‘This precious little human gave me my strength back’

09 May 2021 - 00:00 By nivashni nair
Dellisa Moodley with Atreus, now four months old.
Dellisa Moodley with Atreus, now four months old.
Image: Supplied

On the day four months ago that Dellisa Moodley became a mother, giving birth to a son, Atreus, in a Durban hospital, she also tested positive for Covid-19.

Eight days later she was on a ventilator fighting for her life.

A month later, after recovering from temporary paralysis, she was finally discharged — and feels especially lucky to be celebrating Mother’s Day today.

Moodley’s ordeal began on January 15 when she was admitted to Chatsmed Hospital with labour pains.

She was discharged from hospital after the birth but her condition deteriorated and on her first wedding anniversary, January 26, the first-time mother was separated from her baby and placed on a ventilator.

Moodley doesn’t recall much from that time but she does remember the fear and worry she felt about her newborn.

She later learnt that her husband Adrien had played her voicenotes of the baby’s babbling and cooing to try to keep her spirits up.

“One day he played a voice note of the baby crying, and it affected me in a negative way,” Moodley said.

1 Month - The length of time that Dellisa Moodley spent on a ventilator 

Her heart started racing, so the doctor warned Adrien against playing recordings of the baby crying again.

“I was fully unconscious but I think I could sense that my baby needed me,” Moodley said.

While she was in hospital, her father died of Covid-related causes.

She was discharged on February 22.

“When I did get off the ventilator, all I wanted to do was get home to my baby boy. But how was I to care for him when I was unable physically to take care of myself?

“While being in that bed I would cry. I would be angry as so much had happened. I would lie there and keep trying to move myself. I would look at my baby’s picture and he was my motivation, my strength and my power.

“When I got home, seeing this precious little human inspired me and gave me my strength back. Now I am able to care for him and give him all the love he needs,” Moodley said.

For Maureen Hunter, 76, who hasn’t seen her two daughters and grandchildren in about three years, Covid put a spoke in the wheel of hopes for a reunion.

76 - The age of Maureen Hunter, who though she'd never see her children again due to covid-19.

She and her husband contracted the disease in November last year,  and started worrying that they would  never see their children, who live in the US and the UK, again.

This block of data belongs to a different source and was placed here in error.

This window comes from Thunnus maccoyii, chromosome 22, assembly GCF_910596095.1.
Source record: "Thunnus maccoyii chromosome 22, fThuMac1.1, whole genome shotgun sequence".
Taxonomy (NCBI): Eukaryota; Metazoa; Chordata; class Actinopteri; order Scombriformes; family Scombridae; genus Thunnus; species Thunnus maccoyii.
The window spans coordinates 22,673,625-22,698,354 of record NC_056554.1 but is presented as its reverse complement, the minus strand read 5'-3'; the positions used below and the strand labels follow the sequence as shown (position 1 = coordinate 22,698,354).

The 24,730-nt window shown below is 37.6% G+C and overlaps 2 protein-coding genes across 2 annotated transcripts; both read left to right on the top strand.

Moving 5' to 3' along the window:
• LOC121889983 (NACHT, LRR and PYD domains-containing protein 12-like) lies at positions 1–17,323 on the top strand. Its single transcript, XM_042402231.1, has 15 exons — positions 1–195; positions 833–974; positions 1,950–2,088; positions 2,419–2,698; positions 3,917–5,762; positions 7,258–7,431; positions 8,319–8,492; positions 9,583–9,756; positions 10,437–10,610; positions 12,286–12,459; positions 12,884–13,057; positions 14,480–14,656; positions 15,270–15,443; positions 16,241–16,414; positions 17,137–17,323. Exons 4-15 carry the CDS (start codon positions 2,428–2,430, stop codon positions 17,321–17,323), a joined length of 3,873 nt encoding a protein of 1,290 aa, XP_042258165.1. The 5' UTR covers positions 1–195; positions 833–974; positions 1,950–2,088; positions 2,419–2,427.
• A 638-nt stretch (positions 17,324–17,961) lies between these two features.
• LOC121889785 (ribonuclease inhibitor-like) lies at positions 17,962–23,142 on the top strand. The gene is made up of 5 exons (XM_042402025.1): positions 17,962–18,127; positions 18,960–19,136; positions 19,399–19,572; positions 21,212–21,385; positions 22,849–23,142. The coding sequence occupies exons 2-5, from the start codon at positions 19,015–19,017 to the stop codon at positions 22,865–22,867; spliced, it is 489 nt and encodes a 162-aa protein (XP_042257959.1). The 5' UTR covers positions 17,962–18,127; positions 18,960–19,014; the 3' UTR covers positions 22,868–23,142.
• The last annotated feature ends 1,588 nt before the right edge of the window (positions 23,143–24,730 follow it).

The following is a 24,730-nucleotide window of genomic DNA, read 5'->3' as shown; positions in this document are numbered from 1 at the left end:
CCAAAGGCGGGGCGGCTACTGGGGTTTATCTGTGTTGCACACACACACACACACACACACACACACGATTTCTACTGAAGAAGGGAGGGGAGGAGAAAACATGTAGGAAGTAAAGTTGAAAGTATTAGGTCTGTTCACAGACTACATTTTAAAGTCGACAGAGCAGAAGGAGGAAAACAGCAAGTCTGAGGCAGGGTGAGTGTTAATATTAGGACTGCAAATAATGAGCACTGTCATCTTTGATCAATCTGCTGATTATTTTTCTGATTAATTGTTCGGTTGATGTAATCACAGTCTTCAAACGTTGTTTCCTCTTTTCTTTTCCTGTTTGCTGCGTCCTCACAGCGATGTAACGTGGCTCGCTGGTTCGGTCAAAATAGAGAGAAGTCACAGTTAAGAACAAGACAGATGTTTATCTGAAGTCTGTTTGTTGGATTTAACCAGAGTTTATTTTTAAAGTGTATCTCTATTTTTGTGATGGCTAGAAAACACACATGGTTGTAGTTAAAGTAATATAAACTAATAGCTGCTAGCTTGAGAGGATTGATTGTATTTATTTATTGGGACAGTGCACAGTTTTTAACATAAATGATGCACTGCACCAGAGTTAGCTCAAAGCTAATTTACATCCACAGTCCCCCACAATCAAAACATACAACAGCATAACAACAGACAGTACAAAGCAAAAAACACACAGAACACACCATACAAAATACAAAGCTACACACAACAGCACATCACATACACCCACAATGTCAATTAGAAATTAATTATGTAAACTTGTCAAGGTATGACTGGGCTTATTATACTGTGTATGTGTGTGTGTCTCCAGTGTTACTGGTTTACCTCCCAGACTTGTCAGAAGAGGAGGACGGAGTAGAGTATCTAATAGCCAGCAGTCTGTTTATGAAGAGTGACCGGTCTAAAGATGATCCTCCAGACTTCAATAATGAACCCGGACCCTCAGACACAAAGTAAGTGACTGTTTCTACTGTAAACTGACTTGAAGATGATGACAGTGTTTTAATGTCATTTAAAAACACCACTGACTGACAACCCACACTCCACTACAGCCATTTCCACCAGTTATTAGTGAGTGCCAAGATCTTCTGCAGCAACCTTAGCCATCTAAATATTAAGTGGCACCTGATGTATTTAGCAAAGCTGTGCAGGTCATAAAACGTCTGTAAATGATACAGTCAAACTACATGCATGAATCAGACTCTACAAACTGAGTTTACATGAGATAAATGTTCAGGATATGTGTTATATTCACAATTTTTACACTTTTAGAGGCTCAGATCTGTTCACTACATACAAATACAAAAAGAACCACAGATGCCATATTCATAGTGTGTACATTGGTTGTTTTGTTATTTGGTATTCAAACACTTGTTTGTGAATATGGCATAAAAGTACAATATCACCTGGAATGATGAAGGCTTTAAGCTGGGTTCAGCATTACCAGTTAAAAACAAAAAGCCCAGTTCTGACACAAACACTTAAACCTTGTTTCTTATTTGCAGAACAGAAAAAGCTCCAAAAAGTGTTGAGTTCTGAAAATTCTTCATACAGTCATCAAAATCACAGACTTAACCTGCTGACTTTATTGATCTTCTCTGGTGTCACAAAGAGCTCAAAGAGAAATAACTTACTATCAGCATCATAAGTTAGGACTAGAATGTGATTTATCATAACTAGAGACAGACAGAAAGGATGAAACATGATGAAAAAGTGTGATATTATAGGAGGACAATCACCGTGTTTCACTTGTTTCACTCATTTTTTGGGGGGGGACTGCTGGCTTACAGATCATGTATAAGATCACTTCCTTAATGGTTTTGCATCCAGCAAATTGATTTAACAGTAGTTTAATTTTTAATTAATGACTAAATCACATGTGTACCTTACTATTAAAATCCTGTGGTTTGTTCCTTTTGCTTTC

However, their symptoms were mild and they quickly recovered. Now their “bags are packed and ready to go” once the pandemic is under control.

“I know I will see them again,” Hunter said.

“We just have to be patient. Of course, my heart will ache a little on Mother’s Day but technology is amazing so we are always in contact via WhatsApp. I know they will make it special even if it is with technology.”

Tarryn Coltman, who lives in Pretoria, says she is feeling “OK” about the first Mother’s Day without her mother, Patty, who died of Covid complications in July last year.

“Since my mom’s passing it has been very difficult to adjust to a new reality and different ways of doing things,” she said.

“It has been hard going through so many big milestones like Christmas and birthdays, as well as achieving goals that we used to dream of together, and just simply having a best friend — someone to talk to.

“On Mother’s Day, my family and I will be making a nice meal and just celebrating my mother’s life and puting some fresh flowers on her grave,” she said.

Durban clinical psychologist Nazia Osman said Mother’s Day would be painful for the thousands of people who had lost their mothers due to Covid.

“Covid-19 and the method of transmission already created complex feelings,” she said.

 This was because during the height of the pandemic people felt they should not visit their mothers in person, to avoid infection. 

“Even the funeral arrangements and family support would be restricted, making it more challenging to overcome grief than if it were normal times,” Osman said.


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